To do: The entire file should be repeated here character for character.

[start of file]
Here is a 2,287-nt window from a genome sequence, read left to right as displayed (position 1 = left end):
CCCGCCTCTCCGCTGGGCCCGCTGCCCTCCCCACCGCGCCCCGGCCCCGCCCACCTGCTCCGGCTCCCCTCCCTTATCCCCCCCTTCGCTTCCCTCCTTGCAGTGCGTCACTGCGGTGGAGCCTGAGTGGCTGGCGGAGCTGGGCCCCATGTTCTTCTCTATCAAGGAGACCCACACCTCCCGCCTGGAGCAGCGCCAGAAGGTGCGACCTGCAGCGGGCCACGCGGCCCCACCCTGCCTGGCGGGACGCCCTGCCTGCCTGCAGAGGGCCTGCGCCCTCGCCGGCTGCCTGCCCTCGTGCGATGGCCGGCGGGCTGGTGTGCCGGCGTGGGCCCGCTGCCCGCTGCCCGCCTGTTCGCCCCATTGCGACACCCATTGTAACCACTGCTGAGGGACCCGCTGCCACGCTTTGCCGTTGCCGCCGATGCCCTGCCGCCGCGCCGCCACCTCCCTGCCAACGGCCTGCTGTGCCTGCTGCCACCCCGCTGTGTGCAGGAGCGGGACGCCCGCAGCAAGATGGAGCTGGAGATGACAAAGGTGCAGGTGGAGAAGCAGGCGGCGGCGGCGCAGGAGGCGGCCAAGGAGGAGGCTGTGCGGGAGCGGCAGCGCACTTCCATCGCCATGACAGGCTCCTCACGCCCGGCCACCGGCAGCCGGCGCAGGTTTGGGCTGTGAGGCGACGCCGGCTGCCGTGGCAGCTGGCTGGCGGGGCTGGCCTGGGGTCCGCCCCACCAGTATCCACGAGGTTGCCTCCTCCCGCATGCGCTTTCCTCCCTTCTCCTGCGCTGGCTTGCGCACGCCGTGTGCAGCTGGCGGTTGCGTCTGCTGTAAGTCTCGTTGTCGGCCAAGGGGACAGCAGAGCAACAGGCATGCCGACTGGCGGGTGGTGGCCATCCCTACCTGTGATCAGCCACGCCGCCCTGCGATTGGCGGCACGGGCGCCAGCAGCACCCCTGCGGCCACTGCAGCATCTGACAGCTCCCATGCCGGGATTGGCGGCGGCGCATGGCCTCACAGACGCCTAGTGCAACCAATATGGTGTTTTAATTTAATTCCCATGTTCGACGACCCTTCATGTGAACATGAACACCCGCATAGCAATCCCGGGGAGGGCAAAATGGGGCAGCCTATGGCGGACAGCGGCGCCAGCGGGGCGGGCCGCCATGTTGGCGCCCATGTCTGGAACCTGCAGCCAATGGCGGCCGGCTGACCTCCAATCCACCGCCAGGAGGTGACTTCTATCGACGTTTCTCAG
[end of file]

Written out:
Here is a 2,287-nt window from a genome sequence, read left to right as displayed (position 1 = left end):
CCCGCCTCTCCGCTGGGCCCGCTGCCCTCCCCACCGCGCCCCGGCCCCGCCCACCTGCTCCGGCTCCCCTCCCTTATCCCCCCCTTCGCTTCCCTCCTTGCAGTGCGTCACTGCGGTGGAGCCTGAGTGGCTGGCGGAGCTGGGCCCCATGTTCTTCTCTATCAAGGAGACCCACACCTCCCGCCTGGAGCAGCGCCAGAAGGTGCGACCTGCAGCGGGCCACGCGGCCCCACCCTGCCTGGCGGGACGCCCTGCCTGCCTGCAGAGGGCCTGCGCCCTCGCCGGCTGCCTGCCCTCGTGCGATGGCCGGCGGGCTGGTGTGCCGGCGTGGGCCCGCTGCCCGCTGCCCGCCTGTTCGCCCCATTGCGACACCCATTGTAACCACTGCTGAGGGACCCGCTGCCACGCTTTGCCGTTGCCGCCGATGCCCTGCCGCCGCGCCGCCACCTCCCTGCCAACGGCCTGCTGTGCCTGCTGCCACCCCGCTGTGTGCAGGAGCGGGACGCCCGCAGCAAGATGGAGCTGGAGATGACAAAGGTGCAGGTGGAGAAGCAGGCGGCGGCGGCGCAGGAGGCGGCCAAGGAGGAGGCTGTGCGGGAGCGGCAGCGCACTTCCATCGCCATGACAGGCTCCTCACGCCCGGCCACCGGCAGCCGGCGCAGGTTTGGGCTGTGAGGCGACGCCGGCTGCCGTGGCAGCTGGCTGGCGGGGCTGGCCTGGGGTCCGCCCCACCAGTATCCACGAGGTTGCCTCCTCCCGCATGCGCTTTCCTCCCTTCTCCTGCGCTGGCTTGCGCACGCCGTGTGCAGCTGGCGGTTGCGTCTGCTGTAAGTCTCGTTGTCGGCCAAGGGGACAGCAGAGCAACAGGCATGCCGACTGGCGGGTGGTGGCCATCCCTACCTGTGATCAGCCACGCCGCCCTGCGATTGGCGGCACGGGCGCCAGCAGCACCCCTGCGGCCACTGCAGCATCTGACAGCTCCCATGCCGGGATTGGCGGCGGCGCATGGCCTCACAGACGCCTAGTGCAACCAATATGGTGTTTTAATTTAATTCCCATGTTCGACGACCCTTCATGTGAACATGAACACCCGCATAGCAATCCCGGGGAGGGCAAAATGGGGCAGCCTATGGCGGACAGCGGCGCCAGCGGGGCGGGCCGCCATGTTGGCGCCCATGTCTGGAACCTGCAGCCAATGGCGGCCGGCTGACCTCCAATCCACCGCCAGGAGGTGACTTCTATCGACGTTTCTCAG